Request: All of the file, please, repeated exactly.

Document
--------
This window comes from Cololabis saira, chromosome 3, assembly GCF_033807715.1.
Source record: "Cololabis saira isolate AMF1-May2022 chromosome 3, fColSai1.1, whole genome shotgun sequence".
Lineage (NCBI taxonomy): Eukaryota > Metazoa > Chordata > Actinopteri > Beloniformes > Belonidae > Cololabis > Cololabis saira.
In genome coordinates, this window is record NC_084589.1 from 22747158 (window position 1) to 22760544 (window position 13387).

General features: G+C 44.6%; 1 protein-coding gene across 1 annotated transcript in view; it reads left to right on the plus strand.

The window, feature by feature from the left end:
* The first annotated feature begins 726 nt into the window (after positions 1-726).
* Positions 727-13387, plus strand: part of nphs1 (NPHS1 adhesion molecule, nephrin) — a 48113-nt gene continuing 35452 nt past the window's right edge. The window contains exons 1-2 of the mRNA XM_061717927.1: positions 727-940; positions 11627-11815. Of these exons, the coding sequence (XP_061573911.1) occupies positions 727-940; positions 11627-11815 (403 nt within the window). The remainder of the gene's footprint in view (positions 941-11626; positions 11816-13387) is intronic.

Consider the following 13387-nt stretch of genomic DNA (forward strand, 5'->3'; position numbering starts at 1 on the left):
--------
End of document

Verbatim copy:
This window comes from Cololabis saira, chromosome 3, assembly GCF_033807715.1.
Source record: "Cololabis saira isolate AMF1-May2022 chromosome 3, fColSai1.1, whole genome shotgun sequence".
Lineage (NCBI taxonomy): Eukaryota > Metazoa > Chordata > Actinopteri > Beloniformes > Belonidae > Cololabis > Cololabis saira.
In genome coordinates, this window is record NC_084589.1 from 22747158 (window position 1) to 22760544 (window position 13387).

General features: G+C 44.6%; 1 protein-coding gene across 1 annotated transcript in view; it reads left to right on the plus strand.

The window, feature by feature from the left end:
* The first annotated feature begins 726 nt into the window (after positions 1-726).
* Positions 727-13387, plus strand: part of nphs1 (NPHS1 adhesion molecule, nephrin) — a 48113-nt gene continuing 35452 nt past the window's right edge. The window contains exons 1-2 of the mRNA XM_061717927.1: positions 727-940; positions 11627-11815. Of these exons, the coding sequence (XP_061573911.1) occupies positions 727-940; positions 11627-11815 (403 nt within the window). The remainder of the gene's footprint in view (positions 941-11626; positions 11816-13387) is intronic.

Consider the following 13387-nt stretch of genomic DNA (forward strand, 5'->3'; position numbering starts at 1 on the left):